For years, I have suspected that a lot of increased per pupil spending in public schools has gone to increasing numbers of administrators rather than teachers or facilities. I just have to compare the administration numbers at my kids private school and those at the local public school and the contrast is just amazing.
This decade has been good for associate vice chancellors at UNC-Chapel Hill. Their numbers have nearly doubled, from 10 to 19, and the money paid to them has more than tripled, to a total of nearly $4 million a year. The university now admits that some of these people were in jobs that were not vital. They represent the rapid management growth in the 16-campus UNC system that has added tens of millions of dollars to annual payrolls.
Now, with a tough economy and sinking tax revenues, UNC officials and state lawmakers say these jobs need cutting first.
Systemwide over the past five years, the administrative ranks have grown by 28%, from 1,269 administrative jobs to 1,623 last year, UNC-system data show. That's faster than the growth of faculty and other teaching positions -- 24% -- and faster than student enrollment at 14%. The number of people with provost or chancellor in their titles alone has increased by 34% the past five years, from 312 in 2004 to 418 last year. The cost was $61.1 million, up $25 million from five years before.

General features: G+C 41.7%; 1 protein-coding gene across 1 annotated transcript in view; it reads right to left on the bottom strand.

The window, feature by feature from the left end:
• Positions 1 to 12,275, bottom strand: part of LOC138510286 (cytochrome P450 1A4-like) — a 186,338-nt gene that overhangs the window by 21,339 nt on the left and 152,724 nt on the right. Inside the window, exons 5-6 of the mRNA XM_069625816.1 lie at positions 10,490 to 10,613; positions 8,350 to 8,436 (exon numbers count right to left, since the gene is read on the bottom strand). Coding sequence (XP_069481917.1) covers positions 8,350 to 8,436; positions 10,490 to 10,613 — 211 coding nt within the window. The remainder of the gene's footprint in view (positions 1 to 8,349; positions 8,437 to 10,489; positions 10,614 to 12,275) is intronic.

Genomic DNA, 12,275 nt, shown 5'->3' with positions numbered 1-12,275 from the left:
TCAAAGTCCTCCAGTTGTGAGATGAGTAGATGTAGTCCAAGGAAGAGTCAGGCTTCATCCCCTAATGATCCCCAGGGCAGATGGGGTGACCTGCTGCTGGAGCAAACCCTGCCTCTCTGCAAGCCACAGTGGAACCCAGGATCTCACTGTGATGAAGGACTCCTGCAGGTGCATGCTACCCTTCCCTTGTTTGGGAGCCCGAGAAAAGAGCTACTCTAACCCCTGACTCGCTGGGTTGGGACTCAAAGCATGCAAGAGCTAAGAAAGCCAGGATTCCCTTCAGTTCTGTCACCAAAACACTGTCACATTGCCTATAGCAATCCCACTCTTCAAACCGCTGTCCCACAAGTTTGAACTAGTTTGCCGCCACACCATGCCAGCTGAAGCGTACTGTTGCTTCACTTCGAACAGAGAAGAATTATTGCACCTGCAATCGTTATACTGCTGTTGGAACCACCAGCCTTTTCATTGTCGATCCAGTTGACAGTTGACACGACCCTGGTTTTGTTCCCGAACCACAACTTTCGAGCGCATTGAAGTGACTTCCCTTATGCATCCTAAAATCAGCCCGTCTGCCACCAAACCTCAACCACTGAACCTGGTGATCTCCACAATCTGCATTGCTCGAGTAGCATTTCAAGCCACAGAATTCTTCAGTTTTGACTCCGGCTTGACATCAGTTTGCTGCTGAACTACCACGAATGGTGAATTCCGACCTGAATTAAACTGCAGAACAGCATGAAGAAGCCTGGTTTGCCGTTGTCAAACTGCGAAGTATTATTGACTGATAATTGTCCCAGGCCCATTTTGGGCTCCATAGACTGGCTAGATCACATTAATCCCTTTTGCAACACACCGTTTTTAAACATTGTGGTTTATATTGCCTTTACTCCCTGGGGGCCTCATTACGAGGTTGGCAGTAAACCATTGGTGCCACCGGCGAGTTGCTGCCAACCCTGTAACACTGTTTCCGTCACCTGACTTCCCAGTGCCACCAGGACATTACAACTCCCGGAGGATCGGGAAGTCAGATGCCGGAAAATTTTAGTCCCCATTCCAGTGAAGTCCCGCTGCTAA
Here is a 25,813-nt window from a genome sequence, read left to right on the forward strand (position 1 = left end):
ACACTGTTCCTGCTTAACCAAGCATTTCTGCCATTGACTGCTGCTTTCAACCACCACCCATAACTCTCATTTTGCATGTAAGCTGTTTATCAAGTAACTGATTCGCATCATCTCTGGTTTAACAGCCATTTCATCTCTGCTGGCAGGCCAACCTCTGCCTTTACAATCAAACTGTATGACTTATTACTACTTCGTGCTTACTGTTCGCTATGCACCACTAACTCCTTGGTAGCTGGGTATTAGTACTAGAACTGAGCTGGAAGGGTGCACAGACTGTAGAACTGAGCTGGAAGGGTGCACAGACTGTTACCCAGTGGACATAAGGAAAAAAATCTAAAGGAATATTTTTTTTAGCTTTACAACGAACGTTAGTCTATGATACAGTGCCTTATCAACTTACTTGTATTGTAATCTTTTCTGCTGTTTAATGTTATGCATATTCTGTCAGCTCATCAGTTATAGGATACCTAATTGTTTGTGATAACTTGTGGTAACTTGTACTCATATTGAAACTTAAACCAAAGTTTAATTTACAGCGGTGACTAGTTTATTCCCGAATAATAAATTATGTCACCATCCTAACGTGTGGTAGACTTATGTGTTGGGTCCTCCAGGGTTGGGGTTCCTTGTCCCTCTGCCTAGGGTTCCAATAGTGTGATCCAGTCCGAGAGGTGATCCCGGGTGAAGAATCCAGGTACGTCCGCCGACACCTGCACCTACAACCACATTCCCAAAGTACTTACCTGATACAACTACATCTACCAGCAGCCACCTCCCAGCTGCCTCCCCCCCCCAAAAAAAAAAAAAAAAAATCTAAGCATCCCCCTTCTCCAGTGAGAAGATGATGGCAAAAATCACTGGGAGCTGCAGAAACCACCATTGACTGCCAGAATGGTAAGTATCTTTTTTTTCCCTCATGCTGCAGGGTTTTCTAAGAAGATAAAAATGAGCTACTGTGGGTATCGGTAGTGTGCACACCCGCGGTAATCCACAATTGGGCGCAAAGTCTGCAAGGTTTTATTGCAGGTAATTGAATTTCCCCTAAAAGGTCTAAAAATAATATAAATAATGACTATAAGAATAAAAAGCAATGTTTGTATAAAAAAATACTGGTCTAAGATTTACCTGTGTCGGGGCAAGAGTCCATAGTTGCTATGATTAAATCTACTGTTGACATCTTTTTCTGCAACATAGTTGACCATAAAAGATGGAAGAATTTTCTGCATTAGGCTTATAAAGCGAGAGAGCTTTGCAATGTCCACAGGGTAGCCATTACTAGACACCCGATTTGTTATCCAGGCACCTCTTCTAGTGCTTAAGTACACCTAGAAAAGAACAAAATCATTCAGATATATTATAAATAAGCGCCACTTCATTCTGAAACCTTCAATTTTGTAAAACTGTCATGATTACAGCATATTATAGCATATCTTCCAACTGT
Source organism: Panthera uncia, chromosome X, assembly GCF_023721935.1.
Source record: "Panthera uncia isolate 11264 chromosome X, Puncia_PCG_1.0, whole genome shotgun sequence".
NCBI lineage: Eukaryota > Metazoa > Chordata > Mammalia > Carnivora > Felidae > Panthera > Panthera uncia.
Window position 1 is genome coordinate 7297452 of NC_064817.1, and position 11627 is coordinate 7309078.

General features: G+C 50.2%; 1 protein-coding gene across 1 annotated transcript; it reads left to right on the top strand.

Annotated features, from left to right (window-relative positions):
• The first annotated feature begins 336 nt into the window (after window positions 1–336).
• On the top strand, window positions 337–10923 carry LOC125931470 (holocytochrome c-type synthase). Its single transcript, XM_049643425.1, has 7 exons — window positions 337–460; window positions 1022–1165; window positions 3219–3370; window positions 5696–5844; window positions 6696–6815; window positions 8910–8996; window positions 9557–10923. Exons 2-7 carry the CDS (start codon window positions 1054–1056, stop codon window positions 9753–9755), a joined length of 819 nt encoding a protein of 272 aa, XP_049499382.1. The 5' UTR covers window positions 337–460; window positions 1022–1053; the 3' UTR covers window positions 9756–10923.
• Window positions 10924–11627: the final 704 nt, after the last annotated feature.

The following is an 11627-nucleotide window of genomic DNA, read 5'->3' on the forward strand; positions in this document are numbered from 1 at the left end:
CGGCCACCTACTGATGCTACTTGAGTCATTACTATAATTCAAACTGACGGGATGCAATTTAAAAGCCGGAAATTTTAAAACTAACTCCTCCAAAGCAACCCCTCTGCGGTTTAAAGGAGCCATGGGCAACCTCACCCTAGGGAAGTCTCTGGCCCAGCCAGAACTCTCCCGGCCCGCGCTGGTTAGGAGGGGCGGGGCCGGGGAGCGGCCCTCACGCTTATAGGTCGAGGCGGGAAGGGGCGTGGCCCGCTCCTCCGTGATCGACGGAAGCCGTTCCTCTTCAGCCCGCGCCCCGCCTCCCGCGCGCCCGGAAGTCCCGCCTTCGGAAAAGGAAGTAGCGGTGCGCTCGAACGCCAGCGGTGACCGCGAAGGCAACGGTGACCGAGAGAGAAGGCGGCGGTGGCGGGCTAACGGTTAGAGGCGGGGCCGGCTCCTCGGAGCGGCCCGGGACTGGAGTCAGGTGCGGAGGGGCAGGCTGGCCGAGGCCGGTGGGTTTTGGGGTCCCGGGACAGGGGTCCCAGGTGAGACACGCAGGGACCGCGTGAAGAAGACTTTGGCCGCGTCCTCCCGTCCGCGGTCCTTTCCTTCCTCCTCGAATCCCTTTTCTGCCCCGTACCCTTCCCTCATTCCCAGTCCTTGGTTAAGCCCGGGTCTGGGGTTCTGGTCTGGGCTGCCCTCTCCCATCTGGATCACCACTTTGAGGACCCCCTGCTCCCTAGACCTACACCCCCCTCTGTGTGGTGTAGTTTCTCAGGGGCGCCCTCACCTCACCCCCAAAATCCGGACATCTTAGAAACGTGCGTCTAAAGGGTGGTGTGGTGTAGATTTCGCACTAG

Perry also show similar numbers in his own university in Michigan.
Kudos to the UNC system for at least considering cuts in these bloated administrator positions. You never see public grade schools systems ever suggest such cuts - when forced to economize, they always suggest cutting something inflammatory like textbooks for high school or crayons for kindergarteners. One difference is that UNC faces competition from a myriad of other public and private colleges, while most local grade school districts do not.
I would still like to find similar staffing numbers for our local public school district, breaking out teachers from principals, assistant principals, and administrators, but they seem loath to share such detail.